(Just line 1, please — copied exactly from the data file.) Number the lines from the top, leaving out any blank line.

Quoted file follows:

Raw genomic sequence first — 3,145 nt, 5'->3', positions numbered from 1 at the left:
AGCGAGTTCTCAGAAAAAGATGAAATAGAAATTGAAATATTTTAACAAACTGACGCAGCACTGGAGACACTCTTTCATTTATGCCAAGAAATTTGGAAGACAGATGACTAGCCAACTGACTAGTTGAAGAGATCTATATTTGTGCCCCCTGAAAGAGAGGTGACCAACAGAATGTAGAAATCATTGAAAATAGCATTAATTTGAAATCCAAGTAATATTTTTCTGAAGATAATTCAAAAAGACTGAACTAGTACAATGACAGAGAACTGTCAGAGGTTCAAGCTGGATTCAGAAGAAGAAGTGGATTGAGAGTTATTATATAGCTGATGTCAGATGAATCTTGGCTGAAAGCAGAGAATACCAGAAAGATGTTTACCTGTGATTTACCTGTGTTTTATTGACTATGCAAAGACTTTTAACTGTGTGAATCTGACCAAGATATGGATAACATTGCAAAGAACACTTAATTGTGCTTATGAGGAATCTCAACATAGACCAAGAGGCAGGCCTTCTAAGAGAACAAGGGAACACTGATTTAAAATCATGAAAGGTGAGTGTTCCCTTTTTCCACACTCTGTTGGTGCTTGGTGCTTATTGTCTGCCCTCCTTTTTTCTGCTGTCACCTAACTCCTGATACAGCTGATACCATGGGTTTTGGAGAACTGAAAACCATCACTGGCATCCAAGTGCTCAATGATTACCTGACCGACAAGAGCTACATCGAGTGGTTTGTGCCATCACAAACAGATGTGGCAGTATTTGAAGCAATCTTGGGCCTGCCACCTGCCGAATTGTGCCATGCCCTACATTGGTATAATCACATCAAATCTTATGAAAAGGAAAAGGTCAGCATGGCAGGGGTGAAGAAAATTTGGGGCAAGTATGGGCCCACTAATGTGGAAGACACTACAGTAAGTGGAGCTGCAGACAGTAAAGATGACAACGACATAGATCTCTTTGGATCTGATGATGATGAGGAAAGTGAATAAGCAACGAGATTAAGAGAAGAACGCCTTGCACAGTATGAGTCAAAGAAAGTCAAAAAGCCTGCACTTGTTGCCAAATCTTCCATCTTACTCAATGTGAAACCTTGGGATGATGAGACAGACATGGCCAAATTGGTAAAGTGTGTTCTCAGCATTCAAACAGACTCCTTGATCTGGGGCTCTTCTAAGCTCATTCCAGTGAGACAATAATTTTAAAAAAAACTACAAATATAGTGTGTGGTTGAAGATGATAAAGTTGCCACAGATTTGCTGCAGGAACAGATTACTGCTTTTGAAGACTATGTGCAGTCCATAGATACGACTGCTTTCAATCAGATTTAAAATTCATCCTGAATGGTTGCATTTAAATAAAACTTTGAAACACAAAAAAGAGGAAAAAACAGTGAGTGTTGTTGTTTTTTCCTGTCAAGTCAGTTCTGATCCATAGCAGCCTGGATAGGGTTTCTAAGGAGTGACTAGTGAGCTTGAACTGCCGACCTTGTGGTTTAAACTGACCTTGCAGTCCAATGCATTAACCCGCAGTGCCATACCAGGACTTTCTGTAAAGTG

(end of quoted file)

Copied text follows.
Raw genomic sequence first — 3,145 nt, 5'->3', positions numbered from 1 at the left: